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Jimmy Carter has had many accomplishments, but nearly eradicating Guinea worm may be his greatest

It was a problem no one would touch.

jimmy carter, guinea worm, carter center

Jimmy Carter at the Commonwealth Club in San Francisco, California

In 2015, former president Jimmy Carter held a press conference where he laid out a goal for the rest of his time on Earth. "I would like to see Guinea worm completely eradicated before I die," Carter said. "I'd like for the last Guinea worm to die before I do. I think right now, we have 11 cases. We started out with 3.6 million cases."

Now that Carter, 98, is in hospice, spending his final days at home with his family, he probably won’t achieve his goal. But his herculean efforts at abolishing the deadly worm will be ranked among his most significant achievements as a politician and humanitarian over his extraordinary life.

When the Carter Center took the lead on an international campaign to eradicate the Guinea worm in 1986, there were 3.5 million cases in 21 countries across Africa and Asia. In 2022, only 13 cases were reported worldwide, a 99.99% decrease. If the Guinea worm disease is completely eradicated, it would only be the second eradicated human disease in history, following smallpox.


Carter and his wife celebrated a record low in cases last year.

“Rosalynn and I are pleased with this continued advance toward eradicating Guinea worm disease,” President Carter said. “Our partners, especially those in the affected villages, work with us daily to rid the world of this scourge. We are heartened that eradication can be achieved soon.”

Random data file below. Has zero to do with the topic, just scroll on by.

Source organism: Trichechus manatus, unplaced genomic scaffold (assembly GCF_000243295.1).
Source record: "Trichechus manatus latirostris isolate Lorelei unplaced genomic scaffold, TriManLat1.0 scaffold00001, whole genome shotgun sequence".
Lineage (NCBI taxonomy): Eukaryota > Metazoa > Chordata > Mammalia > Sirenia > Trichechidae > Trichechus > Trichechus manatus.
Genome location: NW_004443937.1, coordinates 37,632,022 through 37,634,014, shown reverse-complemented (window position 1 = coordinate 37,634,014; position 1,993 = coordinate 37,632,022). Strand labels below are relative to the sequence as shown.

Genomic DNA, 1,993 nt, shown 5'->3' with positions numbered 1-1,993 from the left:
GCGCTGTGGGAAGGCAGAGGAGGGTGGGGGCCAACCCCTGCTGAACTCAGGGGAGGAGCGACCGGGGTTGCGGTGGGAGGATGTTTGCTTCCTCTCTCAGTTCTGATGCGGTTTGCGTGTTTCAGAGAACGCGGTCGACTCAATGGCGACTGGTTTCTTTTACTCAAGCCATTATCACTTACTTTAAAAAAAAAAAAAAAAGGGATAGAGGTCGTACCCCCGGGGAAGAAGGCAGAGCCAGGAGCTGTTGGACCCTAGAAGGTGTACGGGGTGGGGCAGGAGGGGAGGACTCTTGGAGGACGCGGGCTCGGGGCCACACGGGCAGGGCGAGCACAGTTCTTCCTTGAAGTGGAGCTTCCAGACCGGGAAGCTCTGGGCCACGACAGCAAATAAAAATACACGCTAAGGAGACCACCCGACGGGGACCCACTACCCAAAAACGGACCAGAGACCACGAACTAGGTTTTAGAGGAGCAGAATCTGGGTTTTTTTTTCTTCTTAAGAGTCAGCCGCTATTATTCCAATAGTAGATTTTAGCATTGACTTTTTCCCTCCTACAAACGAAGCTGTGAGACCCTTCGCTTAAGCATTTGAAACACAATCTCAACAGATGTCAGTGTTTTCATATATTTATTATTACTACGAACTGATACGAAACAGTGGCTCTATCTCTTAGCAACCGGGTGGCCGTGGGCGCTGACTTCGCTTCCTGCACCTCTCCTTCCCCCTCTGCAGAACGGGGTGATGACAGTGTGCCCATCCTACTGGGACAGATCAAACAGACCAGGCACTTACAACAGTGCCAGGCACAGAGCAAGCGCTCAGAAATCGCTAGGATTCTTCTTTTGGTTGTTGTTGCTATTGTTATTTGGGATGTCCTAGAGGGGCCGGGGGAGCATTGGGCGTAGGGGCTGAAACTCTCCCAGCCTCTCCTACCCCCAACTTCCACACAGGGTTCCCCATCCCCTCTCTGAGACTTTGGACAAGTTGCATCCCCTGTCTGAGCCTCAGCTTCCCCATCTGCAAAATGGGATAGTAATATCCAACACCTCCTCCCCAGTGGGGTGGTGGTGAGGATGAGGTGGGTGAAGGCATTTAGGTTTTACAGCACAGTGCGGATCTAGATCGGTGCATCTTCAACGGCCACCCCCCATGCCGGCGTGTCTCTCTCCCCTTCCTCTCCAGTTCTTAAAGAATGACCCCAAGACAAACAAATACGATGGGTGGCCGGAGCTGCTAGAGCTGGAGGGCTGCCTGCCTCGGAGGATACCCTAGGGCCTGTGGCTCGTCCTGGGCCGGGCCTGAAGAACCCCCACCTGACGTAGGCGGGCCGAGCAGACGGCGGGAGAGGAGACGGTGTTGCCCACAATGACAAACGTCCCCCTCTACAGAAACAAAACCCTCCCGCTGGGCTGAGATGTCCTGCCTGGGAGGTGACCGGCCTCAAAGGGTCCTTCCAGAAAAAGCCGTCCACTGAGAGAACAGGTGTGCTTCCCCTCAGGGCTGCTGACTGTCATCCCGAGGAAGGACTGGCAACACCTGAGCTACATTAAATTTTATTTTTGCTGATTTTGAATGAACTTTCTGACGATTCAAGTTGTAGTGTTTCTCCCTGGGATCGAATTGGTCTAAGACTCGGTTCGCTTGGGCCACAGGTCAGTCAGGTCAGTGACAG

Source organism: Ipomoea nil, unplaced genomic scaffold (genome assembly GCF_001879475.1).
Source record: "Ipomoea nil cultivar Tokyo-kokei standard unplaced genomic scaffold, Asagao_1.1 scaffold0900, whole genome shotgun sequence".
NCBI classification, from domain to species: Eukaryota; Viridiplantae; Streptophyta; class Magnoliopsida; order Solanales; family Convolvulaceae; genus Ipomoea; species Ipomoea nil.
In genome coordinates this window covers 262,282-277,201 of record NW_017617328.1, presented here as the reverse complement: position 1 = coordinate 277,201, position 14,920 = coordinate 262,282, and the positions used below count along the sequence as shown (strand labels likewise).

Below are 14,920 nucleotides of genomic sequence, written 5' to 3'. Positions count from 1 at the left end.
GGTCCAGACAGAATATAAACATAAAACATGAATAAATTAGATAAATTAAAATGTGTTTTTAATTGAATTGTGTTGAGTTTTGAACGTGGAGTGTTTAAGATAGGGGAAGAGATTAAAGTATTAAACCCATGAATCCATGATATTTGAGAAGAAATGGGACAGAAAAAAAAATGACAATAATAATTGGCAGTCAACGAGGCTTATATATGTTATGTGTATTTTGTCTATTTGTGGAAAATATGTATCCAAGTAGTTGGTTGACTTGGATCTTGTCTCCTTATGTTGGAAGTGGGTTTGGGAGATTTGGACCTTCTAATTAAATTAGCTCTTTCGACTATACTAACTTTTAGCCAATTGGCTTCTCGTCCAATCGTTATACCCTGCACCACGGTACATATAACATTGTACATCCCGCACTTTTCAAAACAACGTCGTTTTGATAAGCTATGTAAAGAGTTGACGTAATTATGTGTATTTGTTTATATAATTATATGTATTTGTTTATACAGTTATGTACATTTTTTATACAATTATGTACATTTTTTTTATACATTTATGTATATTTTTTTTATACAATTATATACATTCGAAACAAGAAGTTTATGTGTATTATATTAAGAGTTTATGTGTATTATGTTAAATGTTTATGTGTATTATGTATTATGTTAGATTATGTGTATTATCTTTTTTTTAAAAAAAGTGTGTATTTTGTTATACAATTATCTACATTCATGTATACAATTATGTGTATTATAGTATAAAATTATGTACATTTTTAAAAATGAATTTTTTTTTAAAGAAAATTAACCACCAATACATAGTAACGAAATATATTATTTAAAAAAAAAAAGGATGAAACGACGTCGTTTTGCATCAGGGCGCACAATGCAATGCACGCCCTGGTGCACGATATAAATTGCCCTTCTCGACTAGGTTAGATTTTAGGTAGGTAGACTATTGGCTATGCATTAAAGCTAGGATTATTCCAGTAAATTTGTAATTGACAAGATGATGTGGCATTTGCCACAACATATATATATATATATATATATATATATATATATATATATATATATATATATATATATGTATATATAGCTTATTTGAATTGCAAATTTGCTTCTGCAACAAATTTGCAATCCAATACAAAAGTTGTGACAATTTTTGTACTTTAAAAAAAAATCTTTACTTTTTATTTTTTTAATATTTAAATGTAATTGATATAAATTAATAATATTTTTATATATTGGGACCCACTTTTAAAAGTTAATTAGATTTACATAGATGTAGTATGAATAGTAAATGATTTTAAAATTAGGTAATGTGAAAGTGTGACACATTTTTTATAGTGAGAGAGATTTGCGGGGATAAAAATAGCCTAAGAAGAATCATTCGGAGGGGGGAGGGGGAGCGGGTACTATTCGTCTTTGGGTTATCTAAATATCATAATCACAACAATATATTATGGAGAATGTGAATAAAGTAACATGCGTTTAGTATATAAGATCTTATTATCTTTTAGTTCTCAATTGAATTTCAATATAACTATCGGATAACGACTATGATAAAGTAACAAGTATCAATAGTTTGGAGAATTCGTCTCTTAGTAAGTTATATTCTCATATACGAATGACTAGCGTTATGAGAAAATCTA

After Carter left the White House in 1981, he went on a mission to fight “neglected” diseases in far-off places that most Americans would never have to worry about. He set his sights on conditions such as lymphatic filariasis, trachoma, river blindness, and schistosomiasis.

His former drug czar Peter Borne brought Guinea worm to his attention. Borne approached the Carter Center because no one else would touch the problem.

Guinea worm is also known as dracunculiasis which means “affliction with little dragons” in Latin. About a year after infection, the worms grow to three feet long, and the females prepare to give birth by making their way to a place right below the skin, causing painful blisters.